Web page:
Arsenal are the swoopers not the swooped. Arsenal are the snubbers, not the snubbed. And Arsene Wenger has shuffled off the shackles of his critics that he is afraid to spend some money.

We may not sign any of those players but the fact that we are being linked to them and being linked seriously, with what looks like an excellent chance of landing all three is a massive change from the time of the infamous post-Cesc trolley dash to now. And I have to say that I much prefer the now. It’s a great time to be an Arsenal fan.


¹The whole saga is recounted in Philippe Auclair’s extraordinary book Thierry Henry: Lonely at the Top (Available for just $4 for Kindle, $9 in paperback, and $18 in hardcover).
²I’m aware that there is no such country as “Holland”. I find it funny, however, that both the Guardian and the Times podcast journalists almost always call the Netherlands “Holland” so, I’m making fun of them here.
³Cesc going on strike to force a move to Barcelona must have been like a death to Arsene Wenger. He had spent all this time and energy trying to build a team around this young man, his entire plan was built around Cesc. I find it extraordinary that Wenger persisted after that and not only persisted but rebuilt the core of the team on the fly and kept the club in the top 4. Name me another manager in the world who could have done that on a shoestring budget.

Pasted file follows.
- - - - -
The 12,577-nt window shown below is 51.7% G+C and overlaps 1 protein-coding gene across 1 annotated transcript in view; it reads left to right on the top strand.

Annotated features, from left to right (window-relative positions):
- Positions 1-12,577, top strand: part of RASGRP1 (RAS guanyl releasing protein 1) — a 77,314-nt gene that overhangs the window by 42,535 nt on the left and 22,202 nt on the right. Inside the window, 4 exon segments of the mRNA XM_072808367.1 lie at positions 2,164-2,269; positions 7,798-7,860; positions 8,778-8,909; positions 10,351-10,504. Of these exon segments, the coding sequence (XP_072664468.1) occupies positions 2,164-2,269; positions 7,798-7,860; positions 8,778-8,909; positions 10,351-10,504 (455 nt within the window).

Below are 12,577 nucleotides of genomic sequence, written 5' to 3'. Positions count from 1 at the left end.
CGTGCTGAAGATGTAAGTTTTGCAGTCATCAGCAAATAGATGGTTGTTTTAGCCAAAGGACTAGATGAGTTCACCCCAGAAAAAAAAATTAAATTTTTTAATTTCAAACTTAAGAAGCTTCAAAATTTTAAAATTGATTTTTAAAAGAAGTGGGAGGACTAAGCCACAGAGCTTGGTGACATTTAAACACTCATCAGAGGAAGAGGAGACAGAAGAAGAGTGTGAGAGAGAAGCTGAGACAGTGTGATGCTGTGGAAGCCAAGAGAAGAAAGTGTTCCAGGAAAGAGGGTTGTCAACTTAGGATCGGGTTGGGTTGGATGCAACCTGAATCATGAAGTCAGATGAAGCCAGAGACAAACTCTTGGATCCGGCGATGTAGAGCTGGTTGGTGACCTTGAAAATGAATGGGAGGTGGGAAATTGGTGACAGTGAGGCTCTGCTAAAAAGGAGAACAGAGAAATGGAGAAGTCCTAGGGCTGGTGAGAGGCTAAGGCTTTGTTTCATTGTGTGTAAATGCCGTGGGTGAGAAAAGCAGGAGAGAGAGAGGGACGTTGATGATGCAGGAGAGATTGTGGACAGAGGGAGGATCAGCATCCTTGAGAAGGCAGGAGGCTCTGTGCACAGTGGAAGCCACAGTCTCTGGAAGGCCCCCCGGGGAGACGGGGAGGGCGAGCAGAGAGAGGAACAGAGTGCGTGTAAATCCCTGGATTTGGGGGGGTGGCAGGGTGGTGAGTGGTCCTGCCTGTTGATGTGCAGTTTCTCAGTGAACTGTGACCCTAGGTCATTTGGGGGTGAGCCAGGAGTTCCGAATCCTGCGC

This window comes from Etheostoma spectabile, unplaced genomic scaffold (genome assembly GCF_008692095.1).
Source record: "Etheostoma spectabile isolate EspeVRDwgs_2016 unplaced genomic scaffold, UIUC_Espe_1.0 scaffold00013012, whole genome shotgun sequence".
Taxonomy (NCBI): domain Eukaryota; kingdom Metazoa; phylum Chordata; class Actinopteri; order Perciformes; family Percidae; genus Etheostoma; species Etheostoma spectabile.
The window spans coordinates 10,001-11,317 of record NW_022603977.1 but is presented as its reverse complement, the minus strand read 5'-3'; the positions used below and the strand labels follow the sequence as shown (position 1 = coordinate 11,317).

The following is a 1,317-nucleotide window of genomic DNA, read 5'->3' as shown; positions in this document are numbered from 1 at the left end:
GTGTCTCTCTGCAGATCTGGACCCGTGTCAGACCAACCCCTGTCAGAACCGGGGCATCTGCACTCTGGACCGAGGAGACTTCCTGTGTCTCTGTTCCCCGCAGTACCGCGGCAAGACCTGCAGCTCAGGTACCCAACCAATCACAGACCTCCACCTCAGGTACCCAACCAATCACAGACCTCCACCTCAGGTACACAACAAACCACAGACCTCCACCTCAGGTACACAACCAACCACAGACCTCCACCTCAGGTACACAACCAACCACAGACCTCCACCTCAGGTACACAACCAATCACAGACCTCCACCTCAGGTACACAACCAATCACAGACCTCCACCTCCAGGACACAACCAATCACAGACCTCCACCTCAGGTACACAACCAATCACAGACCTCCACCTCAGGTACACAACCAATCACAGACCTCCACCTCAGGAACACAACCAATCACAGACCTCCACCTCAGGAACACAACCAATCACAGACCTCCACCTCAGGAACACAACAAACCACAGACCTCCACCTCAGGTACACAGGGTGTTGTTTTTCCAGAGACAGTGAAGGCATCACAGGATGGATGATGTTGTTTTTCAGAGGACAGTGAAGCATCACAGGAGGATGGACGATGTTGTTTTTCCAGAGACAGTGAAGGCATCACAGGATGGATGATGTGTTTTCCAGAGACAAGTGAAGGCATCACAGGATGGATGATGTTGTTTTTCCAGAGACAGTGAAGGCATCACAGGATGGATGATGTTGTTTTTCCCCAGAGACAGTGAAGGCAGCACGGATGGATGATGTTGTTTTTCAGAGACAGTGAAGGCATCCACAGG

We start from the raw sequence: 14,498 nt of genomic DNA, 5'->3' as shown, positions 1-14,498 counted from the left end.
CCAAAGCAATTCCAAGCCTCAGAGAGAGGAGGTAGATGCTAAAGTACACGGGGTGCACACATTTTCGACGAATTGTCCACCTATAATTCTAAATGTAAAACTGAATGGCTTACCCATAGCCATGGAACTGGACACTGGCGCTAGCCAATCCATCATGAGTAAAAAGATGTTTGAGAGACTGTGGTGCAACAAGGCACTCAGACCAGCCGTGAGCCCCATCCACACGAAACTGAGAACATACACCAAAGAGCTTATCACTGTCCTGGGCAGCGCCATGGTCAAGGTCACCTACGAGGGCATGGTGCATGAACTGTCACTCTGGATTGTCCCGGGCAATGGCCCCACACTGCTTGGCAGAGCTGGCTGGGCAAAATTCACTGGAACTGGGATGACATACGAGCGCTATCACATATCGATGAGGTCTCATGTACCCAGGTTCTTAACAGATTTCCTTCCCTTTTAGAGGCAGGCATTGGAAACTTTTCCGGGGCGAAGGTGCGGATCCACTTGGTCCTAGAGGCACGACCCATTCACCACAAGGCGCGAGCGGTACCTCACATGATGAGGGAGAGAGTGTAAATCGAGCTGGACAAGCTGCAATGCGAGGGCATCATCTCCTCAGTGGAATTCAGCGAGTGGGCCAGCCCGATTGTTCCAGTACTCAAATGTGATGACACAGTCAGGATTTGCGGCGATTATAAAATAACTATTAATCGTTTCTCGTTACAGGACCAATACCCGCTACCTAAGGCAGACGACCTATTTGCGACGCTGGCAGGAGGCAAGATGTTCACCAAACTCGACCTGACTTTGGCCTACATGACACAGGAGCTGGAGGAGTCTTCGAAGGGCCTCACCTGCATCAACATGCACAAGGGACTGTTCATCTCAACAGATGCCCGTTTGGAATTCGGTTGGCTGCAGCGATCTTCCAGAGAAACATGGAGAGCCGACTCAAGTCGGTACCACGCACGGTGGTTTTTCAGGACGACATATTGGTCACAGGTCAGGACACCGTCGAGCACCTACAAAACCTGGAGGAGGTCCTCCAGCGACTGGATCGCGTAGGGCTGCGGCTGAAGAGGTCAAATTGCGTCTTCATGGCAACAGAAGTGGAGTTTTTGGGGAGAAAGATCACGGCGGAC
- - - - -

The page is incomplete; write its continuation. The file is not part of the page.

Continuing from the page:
Can Germany beat Stoke on a cold Tuesday night in Belo Horizonte?

Colombian superstar James Rodriguez is the leading goal scorer at this World Cup with 6 goals. He’s also leading in the world in the stats category “being landed on by a giant cricket”.

James CricketDo not adjust your set, that is the actual cricket, or locust, or grasshopper. The debate rages online as to whether the bug in question is a locust or a cricket. I’m in the former camp, however, the temptation to call him Jiminy Cricket is too great and I have succumbed to the silly pun.

Regardless of the type of bug, it could not save Colombia’s World Cup. James scored from the spot to set up a tight final few minutes but in the end, Brazil gutted out a win. I say “gutted” but in reality Brazil played very pragmatic football from about the 70th minute on. And by “pragmatic” I mean “played like Stoke City”; rotationally fouling and hoofing the ball out on every clearance.